De Smit et al. suggest new ways to confirm the diagnosis of GCA and to predict the course of disease (35). By means of transcriptional profiling of T-lymphocytes, 4,031 genes in CD4+ and CD8+ cells were identified that show distinct expression patterns in GCA patients with an active disease (35). Four transcripts in CD8+ cells and 179 in CD4+ cells were identified which were characterized by alternating expression characteristics over 12 months (35). In CD8+ cells transcripts of SGTB [Small glutamine-rich tetratricopeptide repeat (TPR)-containing, β], playing a role in neuronal apoptosis, and FCGR (Fc gamma receptor) 3A, linked to Takayasu's arteritis maintained their altered expression pattern (35). The authors report a connection between genes and clinical aspects in the acute phase, offering the potential to predict prospective disease activity and tailor further therapies (35). The underlying mechanisms linking gene expression to actual symptoms and course of disease and the definite informative values of the aforementioned aspects in terms of a potential biomarker is to be further elucidated (35).
Prieto-González et al. reported that serum osteopontin (sOPN) might be useful in assessing and predicting disease activity in GCA (36). The glycoprotein osteopontin is of importance in the development and specialization of immune cells, inflammatory processes and remodeling in different kinds of tissues (36). Serum osteopontin concentration was significantly elevated in individuals with active disease compared to controls, whereas a significant decline was found as soon as patients entered disease remission (37). Serum osteopontin turned out to correlate with serum IL-6. Additionally, baseline serum osteopontin concentrations were significantly higher in relapsing patients than in non-relapsing patients (37).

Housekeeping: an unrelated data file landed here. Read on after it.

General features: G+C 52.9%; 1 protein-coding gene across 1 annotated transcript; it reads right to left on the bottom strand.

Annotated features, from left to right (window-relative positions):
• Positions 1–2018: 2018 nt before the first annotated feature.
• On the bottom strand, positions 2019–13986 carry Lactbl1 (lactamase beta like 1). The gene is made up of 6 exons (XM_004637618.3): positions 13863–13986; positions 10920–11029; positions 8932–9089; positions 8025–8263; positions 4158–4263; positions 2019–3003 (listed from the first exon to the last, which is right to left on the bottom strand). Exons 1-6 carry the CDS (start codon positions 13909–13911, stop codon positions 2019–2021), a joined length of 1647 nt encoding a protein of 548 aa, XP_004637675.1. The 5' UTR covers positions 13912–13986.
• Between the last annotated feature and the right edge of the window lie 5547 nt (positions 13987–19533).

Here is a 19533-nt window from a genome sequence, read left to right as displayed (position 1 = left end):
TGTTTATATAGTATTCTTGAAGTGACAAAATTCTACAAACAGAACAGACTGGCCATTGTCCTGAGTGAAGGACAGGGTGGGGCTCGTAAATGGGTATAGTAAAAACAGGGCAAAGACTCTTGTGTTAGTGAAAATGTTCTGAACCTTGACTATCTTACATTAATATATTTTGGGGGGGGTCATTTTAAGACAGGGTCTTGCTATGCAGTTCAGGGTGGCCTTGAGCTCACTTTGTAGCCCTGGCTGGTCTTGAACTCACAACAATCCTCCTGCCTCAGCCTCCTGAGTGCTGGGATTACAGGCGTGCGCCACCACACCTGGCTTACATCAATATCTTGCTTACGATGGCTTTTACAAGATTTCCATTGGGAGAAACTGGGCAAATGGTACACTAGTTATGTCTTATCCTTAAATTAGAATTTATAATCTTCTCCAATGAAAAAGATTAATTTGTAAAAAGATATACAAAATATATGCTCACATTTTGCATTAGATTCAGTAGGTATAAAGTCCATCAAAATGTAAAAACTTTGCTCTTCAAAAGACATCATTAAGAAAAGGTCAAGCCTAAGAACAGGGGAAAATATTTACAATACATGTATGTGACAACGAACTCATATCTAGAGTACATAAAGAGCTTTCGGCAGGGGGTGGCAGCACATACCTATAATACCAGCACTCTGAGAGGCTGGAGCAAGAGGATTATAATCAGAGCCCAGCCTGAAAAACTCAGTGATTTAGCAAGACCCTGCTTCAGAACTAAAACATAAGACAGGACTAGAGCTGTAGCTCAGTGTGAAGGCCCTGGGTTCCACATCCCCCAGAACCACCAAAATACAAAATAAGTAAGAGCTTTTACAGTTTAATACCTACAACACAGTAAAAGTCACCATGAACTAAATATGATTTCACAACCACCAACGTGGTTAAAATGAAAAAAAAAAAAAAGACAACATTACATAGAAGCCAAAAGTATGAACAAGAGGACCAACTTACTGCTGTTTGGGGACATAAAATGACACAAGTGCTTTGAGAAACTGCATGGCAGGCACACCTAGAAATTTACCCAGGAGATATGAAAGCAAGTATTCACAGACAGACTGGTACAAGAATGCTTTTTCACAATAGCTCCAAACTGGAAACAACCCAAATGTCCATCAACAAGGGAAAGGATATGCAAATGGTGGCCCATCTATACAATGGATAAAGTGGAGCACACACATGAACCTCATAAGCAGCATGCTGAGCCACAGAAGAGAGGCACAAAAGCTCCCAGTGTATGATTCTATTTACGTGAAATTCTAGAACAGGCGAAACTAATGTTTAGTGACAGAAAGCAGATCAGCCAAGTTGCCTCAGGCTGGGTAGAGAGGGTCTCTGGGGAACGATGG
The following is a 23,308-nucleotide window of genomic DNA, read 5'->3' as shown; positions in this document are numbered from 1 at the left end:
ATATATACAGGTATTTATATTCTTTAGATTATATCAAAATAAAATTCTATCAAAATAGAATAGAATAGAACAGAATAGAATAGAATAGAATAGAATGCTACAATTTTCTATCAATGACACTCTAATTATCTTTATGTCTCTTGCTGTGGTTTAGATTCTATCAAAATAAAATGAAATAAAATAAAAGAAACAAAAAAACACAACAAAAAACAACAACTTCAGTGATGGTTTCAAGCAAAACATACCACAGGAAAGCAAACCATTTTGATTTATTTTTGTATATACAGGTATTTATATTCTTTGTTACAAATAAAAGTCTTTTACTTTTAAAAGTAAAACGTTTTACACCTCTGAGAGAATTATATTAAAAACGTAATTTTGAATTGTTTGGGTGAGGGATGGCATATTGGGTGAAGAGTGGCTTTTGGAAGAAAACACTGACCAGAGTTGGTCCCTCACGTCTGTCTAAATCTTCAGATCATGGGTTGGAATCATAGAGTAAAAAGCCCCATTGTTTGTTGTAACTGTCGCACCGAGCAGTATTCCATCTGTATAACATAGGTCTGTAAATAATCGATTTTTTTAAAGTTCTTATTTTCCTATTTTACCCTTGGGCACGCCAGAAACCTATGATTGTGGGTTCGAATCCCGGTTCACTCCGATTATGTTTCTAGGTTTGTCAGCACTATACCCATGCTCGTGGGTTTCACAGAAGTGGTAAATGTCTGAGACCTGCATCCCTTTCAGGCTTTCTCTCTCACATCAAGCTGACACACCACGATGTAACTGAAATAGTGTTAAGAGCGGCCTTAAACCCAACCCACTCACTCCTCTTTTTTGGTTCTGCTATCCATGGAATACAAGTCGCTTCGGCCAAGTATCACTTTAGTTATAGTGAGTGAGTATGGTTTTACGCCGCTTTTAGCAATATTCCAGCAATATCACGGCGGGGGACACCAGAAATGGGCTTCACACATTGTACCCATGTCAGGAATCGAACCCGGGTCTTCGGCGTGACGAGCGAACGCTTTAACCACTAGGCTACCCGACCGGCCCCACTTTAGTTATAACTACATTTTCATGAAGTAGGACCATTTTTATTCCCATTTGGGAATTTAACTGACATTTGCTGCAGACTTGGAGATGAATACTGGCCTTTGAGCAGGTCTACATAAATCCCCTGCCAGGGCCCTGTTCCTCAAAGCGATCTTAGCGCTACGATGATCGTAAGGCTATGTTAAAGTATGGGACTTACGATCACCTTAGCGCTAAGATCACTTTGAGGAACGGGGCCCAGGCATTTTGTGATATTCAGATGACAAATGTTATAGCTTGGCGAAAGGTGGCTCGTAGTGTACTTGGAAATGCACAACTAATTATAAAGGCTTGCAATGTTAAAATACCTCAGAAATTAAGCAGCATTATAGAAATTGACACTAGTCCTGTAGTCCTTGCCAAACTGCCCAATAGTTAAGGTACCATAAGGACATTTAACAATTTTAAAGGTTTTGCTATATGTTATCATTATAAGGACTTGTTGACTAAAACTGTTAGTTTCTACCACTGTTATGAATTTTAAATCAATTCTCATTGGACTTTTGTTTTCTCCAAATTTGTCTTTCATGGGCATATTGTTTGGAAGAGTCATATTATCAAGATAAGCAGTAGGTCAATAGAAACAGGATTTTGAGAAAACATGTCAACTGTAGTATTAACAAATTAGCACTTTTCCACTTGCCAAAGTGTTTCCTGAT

Burja et al. investigated existing evidence on the usefulness of already known (potential) biomarkers in GCA by means of a meta-analysis. The results of this meta-analysis highlight the fact that the majority of potential biomarkers in GCA might add valuable information in understanding, diagnosing or treating the disease, but are still not suitable to be integrated in routine clinical use (38). IL-6, CRP, and ESR should, not only because of the meta-analysis by Burja et al., be considered as the best available biomarkers in GCA (for a summary of biomarkers, see Tables 1, 2).
Takayasu's Arteritis (TA)
The prevalence of Takayasu's arteritis (TA) is lower than the prevalence of GCA. Pathophysiologically, the aorta and its main branches are affected by a granulomatous inflammatory process with massive intimal fibrosis and vascular narrowing. Takayasu's arteriitis most commonly affects young or middle-aged women of Asian descent (39). Clinical signs may be rather unspecific for several years, comprising fever, fatigue, and joint pains. Circulatory disturbances may lead to complaints in different regions of the body, e.g., in form of Raynaud's phenomenon or angina pectoris. Frequent symptoms of TA include intermittent claudication of the arms or legs, as well as a difference in pulse or blood pressure between the right and left arms or right and left legs (40). Possible neurological symptoms are transitory ischemic attacks (TIA), stroke, syncope, and posterior reversible encephalopathy syndrome (PRES) (41). Stenosis of the renal arteries is capable of causing arterial hypertension with subsequent blood pressure crises and diverse neurological consequences. Furthermore, seizures as a result of stroke or blood pressure crisis, headache, vertigo, and visual disturbances represent additional symptoms of TA. A well-known genetic susceptibility locus for TA is the human leukocyte antigen (HLA) allele HLA-B 52 (4).